#ink Page 1 of 1 (6 posts) — ArchiveFeed

Blogging is low on the priority list at the moment, thanks to school. The preliminary classes for the master’s degree are going well. I’m writing assembly for my computer systems class, and I have to say, I really like assembly. (No sarcasm.) It’s beautiful and simple in a way I didn’t expect. I don’t see myself using it much, but it’s a good tool for the belt.

Unrelated to school, I’ve been dabbling more with Rust and Go. I’m not a huge fan of Go’s syntax, but I’m going to write a few web services in it — maybe a replacement engine for this blog — and see if my opinion changes. (The goal is to see if single-binary deployment is worth it, as an alternative to Python and Django for small web things.)

Rust, on the other hand, hits a sweet spot for me with general syntax and with language features (pattern matching, particularly). I can easily see myself using it for anything where I would have used C or C++. (And it has more promise than D or Nim.) The plan is still to use Rust when I finally get around to writing Ink and related tools.

(I should probably add that I still plan to keep using Python, though perhaps not as often. We’ll see.)

Oh, one last thing: with Press, I realized a few days ago that it’s a good candidate for the first implementation of Low Ink (a JSON-based page description language that compiles to PDF). I’ll be re-architecting that part of Press so that it uses Low Ink. Also hoping to finish up the text part of Press (HarfBuzz, etc.) soon so that it’s usable for more than just basic drawing. (I’m dealing with font subsetting and encoding stuff at the moment.)

Rather than starting work on Ink with the low-level typesetting engine, I’m thinking it’ll be worthwhile instead to start with a processor that goes through Ink rules and outputs TeX and/or SILE code. More to come later.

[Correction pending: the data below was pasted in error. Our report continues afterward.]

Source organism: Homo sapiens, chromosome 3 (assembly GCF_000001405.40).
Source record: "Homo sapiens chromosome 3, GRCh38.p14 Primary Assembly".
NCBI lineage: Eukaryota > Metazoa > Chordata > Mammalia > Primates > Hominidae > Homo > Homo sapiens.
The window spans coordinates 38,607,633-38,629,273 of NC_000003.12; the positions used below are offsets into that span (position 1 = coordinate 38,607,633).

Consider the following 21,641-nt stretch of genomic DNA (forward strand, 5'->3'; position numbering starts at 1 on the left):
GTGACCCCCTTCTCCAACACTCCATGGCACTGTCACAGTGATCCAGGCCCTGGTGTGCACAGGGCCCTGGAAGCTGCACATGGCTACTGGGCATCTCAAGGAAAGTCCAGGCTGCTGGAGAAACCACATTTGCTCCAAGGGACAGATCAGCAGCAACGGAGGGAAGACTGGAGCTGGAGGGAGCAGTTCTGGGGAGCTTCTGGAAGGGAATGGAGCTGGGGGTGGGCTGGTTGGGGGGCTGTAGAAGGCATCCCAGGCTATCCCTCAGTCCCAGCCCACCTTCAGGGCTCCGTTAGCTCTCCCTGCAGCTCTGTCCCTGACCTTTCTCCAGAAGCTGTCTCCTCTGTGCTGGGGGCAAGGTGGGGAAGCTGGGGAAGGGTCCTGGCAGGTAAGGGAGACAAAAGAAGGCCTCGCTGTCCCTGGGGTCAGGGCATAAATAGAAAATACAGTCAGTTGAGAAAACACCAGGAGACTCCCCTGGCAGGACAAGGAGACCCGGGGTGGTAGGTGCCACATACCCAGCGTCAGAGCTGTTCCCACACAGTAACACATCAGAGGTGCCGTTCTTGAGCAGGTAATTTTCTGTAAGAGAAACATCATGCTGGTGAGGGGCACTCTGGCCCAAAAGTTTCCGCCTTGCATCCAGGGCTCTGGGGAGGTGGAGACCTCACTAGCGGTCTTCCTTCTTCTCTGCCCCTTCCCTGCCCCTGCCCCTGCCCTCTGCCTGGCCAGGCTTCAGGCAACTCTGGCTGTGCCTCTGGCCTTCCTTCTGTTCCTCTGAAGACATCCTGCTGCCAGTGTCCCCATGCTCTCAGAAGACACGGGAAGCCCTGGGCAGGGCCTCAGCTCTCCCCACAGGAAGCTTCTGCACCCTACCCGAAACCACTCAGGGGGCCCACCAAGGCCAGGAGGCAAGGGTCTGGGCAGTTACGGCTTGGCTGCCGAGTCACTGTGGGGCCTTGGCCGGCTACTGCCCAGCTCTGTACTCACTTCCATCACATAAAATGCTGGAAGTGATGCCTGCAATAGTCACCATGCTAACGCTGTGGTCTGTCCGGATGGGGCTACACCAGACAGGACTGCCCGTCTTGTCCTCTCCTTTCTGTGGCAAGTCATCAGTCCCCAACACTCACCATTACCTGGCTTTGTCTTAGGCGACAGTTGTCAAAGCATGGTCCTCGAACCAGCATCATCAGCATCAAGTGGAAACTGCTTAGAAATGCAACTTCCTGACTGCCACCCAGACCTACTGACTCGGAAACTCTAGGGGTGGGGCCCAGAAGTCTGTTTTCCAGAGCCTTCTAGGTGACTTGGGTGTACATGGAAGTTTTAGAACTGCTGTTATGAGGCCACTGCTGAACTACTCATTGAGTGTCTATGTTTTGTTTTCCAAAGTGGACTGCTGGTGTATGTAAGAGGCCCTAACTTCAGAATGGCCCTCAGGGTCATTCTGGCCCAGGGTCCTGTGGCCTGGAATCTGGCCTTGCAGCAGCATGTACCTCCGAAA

Rule-based typesetting with Ink

The plan for Ink took a bit of a turn a few nights ago. Erlang’s pattern matching was on my mind (having read about it earlier that evening) when I came across a passage from Mitchell’s Book Typography on house rules:

The following are examples of the authors’ own house rules:

  • Speech to be indicated by single quotation marks (‘quote’ not “quote”)
  • Circa shortened to italic c. with no word-space (c.1895 not c. 1895)
  • Use multiplication symbol, not ‘x’ for dimensions (24 × 36 not 24 x 36)
  • Letter-space strings of capital letters (ABCD not ABCD)

The two ideas came together and I saw that declarative typesetting (rule-based typesetting) could be a much nicer way to typeset.

For example: if you want to use the multiplication symbol for dimensions (× instead of x), you usually have to edit your source file (InDesign, TeX, etc.), find matching instances, and change them. It’s a one-time thing, a permanent transformation.

If, on the other hand, you had a rule that said “find any ‘x’ characters between numbers and transform them to ‘×’), then you could leave your source file alone and let the rule do the work for you instead. Using rules like this — textual and stylistic transformations applied at compile time — seems far more reusable, shareable, and easier to use.

From there, the Ink language morphed almost completely from how I was envisioning it earlier (TeX with nicer syntax, basically) to this new thing, inspired by Erlang, XSLT/XPath, CSS, Inform, and more.

A few quick notes before we get to the examples:

  • I’m leaning very much towards a template/data separation, like in Django and Mustache and other template engines popular in web frameworks.
  • For this rule-based thing to work well, you have to be able to set general rules but also fix specific cases where the rule doesn’t apply, or where it doesn’t make sense to write a general rule. At the moment I’m leaning towards having those specific fixes be rules as well, rather than tagging the source file. See the second rule listed in Exceptions below for an initial stab at this idea.
  • Ink will be three languages — High Ink (or just Ink), which is the rule-based language shown below; Medium Ink, a tagged version of the source text with all the rules applied; and Low Ink (har har), a page description language that gets compiled to PDF.
  • Splitting it up like this allows for extra flexibility — it would be relatively easy, for example, to write a compiler that takes Medium Ink and outputs HTML/CSS or EPUB or what have you. I don’t know that that would actually be a good idea, but it’s more possible this way. Splitting it up also makes it more manageable.
  • Rephrased, the Ink-to-Medium-Ink compilation involves applying the rules intelligently. Medium-Ink-to-Low-Ink compilation involves the typesetting itself — line breaks, page breaks, etc. Low-Ink-to-PDF compilation will be easiest, translating the Low Ink code to PDF code.
  • This morning I came across Jon Gold’s post on declarative design tools, with somewhat similar ideas. I like the direction he’s gone in with the combinations — it’s a nice workflow. We could do something in that vein here, with syntax to output a bunch of variations (typefaces, sizes, leading, etc.) with minimal effort.